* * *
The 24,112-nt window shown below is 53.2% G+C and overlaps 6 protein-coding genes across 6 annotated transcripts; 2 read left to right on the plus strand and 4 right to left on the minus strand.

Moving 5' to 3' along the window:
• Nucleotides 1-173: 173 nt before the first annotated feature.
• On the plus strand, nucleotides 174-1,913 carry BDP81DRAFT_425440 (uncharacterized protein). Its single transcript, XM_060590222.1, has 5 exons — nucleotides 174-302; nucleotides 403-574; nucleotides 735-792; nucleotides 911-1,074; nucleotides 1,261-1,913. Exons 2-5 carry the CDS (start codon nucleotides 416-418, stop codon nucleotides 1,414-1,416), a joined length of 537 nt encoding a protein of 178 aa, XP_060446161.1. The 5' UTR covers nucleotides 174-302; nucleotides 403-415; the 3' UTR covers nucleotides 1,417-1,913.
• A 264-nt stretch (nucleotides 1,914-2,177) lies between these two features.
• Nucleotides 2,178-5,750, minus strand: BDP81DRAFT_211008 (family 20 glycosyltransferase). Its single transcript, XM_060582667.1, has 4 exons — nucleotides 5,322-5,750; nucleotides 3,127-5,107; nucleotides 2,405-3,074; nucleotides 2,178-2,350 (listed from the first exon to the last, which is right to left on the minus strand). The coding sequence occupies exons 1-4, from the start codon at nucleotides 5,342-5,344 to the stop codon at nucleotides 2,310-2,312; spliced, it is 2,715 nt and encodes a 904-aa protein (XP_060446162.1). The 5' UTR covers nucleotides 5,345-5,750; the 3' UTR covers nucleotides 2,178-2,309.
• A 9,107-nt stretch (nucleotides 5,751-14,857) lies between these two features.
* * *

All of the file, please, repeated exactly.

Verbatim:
The 24,112-nt window shown below is 53.2% G+C and overlaps 6 protein-coding genes across 6 annotated transcripts; 2 read left to right on the plus strand and 4 right to left on the minus strand.

Moving 5' to 3' along the window:
• Nucleotides 1-173: 173 nt before the first annotated feature.
• On the plus strand, nucleotides 174-1,913 carry BDP81DRAFT_425440 (uncharacterized protein). Its single transcript, XM_060590222.1, has 5 exons — nucleotides 174-302; nucleotides 403-574; nucleotides 735-792; nucleotides 911-1,074; nucleotides 1,261-1,913. Exons 2-5 carry the CDS (start codon nucleotides 416-418, stop codon nucleotides 1,414-1,416), a joined length of 537 nt encoding a protein of 178 aa, XP_060446161.1. The 5' UTR covers nucleotides 174-302; nucleotides 403-415; the 3' UTR covers nucleotides 1,417-1,913.
• A 264-nt stretch (nucleotides 1,914-2,177) lies between these two features.
• Nucleotides 2,178-5,750, minus strand: BDP81DRAFT_211008 (family 20 glycosyltransferase). Its single transcript, XM_060582667.1, has 4 exons — nucleotides 5,322-5,750; nucleotides 3,127-5,107; nucleotides 2,405-3,074; nucleotides 2,178-2,350 (listed from the first exon to the last, which is right to left on the minus strand). The coding sequence occupies exons 1-4, from the start codon at nucleotides 5,342-5,344 to the stop codon at nucleotides 2,310-2,312; spliced, it is 2,715 nt and encodes a 904-aa protein (XP_060446162.1). The 5' UTR covers nucleotides 5,345-5,750; the 3' UTR covers nucleotides 2,178-2,309.
• A 9,107-nt stretch (nucleotides 5,751-14,857) lies between these two features.